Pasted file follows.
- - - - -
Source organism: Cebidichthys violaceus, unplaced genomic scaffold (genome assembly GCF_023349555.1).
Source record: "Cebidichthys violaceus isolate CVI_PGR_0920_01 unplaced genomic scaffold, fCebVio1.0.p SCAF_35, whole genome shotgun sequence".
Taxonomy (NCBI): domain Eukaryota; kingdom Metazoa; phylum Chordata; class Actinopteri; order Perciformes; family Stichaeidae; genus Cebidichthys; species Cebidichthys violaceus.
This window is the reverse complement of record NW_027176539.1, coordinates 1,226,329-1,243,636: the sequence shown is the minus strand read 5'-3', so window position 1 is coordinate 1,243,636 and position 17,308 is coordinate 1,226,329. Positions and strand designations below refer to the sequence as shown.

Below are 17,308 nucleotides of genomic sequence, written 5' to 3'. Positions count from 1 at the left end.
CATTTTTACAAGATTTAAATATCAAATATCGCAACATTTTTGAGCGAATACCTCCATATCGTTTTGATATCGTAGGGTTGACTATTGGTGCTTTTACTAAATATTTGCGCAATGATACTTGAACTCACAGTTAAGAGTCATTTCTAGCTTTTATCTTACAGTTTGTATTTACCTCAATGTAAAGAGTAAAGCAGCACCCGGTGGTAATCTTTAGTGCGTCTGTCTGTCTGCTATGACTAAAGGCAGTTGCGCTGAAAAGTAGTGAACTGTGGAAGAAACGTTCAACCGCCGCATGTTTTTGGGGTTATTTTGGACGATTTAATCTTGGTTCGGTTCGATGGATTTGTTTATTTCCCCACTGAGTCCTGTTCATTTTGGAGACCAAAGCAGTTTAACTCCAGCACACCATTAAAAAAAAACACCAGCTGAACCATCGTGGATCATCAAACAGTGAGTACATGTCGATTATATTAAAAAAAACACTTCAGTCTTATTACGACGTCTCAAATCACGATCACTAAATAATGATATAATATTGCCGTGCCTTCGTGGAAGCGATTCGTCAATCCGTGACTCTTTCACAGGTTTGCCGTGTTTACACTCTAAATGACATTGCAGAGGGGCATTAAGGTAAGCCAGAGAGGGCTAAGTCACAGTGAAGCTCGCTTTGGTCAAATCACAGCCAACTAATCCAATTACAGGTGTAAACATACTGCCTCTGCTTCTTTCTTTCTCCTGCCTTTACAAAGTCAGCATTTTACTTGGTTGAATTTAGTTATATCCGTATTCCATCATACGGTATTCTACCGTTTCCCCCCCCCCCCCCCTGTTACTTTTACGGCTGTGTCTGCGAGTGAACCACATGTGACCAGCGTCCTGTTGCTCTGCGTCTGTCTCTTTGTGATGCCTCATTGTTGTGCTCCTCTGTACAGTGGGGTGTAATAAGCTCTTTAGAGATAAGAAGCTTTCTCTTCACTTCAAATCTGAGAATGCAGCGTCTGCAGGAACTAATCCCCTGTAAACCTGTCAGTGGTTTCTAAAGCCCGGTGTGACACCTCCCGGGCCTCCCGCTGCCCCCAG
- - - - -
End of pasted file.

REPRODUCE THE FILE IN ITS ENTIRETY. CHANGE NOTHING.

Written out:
Source organism: Cebidichthys violaceus, unplaced genomic scaffold (genome assembly GCF_023349555.1).
Source record: "Cebidichthys violaceus isolate CVI_PGR_0920_01 unplaced genomic scaffold, fCebVio1.0.p SCAF_35, whole genome shotgun sequence".
Taxonomy (NCBI): domain Eukaryota; kingdom Metazoa; phylum Chordata; class Actinopteri; order Perciformes; family Stichaeidae; genus Cebidichthys; species Cebidichthys violaceus.
This window is the reverse complement of record NW_027176539.1, coordinates 1,226,329-1,243,636: the sequence shown is the minus strand read 5'-3', so window position 1 is coordinate 1,243,636 and position 17,308 is coordinate 1,226,329. Positions and strand designations below refer to the sequence as shown.

Below are 17,308 nucleotides of genomic sequence, written 5' to 3'. Positions count from 1 at the left end.
CATTTTTACAAGATTTAAATATCAAATATCGCAACATTTTTGAGCGAATACCTCCATATCGTTTTGATATCGTAGGGTTGACTATTGGTGCTTTTACTAAATATTTGCGCAATGATACTTGAACTCACAGTTAAGAGTCATTTCTAGCTTTTATCTTACAGTTTGTATTTACCTCAATGTAAAGAGTAAAGCAGCACCCGGTGGTAATCTTTAGTGCGTCTGTCTGTCTGCTATGACTAAAGGCAGTTGCGCTGAAAAGTAGTGAACTGTGGAAGAAACGTTCAACCGCCGCATGTTTTTGGGGTTATTTTGGACGATTTAATCTTGGTTCGGTTCGATGGATTTGTTTATTTCCCCACTGAGTCCTGTTCATTTTGGAGACCAAAGCAGTTTAACTCCAGCACACCATTAAAAAAAAACACCAGCTGAACCATCGTGGATCATCAAACAGTGAGTACATGTCGATTATATTAAAAAAAACACTTCAGTCTTATTACGACGTCTCAAATCACGATCACTAAATAATGATATAATATTGCCGTGCCTTCGTGGAAGCGATTCGTCAATCCGTGACTCTTTCACAGGTTTGCCGTGTTTACACTCTAAATGACATTGCAGAGGGGCATTAAGGTAAGCCAGAGAGGGCTAAGTCACAGTGAAGCTCGCTTTGGTCAAATCACAGCCAACTAATCCAATTACAGGTGTAAACATACTGCCTCTGCTTCTTTCTTTCTCCTGCCTTTACAAAGTCAGCATTTTACTTGGTTGAATTTAGTTATATCCGTATTCCATCATACGGTATTCTACCGTTTCCCCCCCCCCCCCCCTGTTACTTTTACGGCTGTGTCTGCGAGTGAACCACATGTGACCAGCGTCCTGTTGCTCTGCGTCTGTCTCTTTGTGATGCCTCATTGTTGTGCTCCTCTGTACAGTGGGGTGTAATAAGCTCTTTAGAGATAAGAAGCTTTCTCTTCACTTCAAATCTGAGAATGCAGCGTCTGCAGGAACTAATCCCCTGTAAACCTGTCAGTGGTTTCTAAAGCCCGGTGTGACACCTCCCGGGCCTCCCGCTGCCCCCAG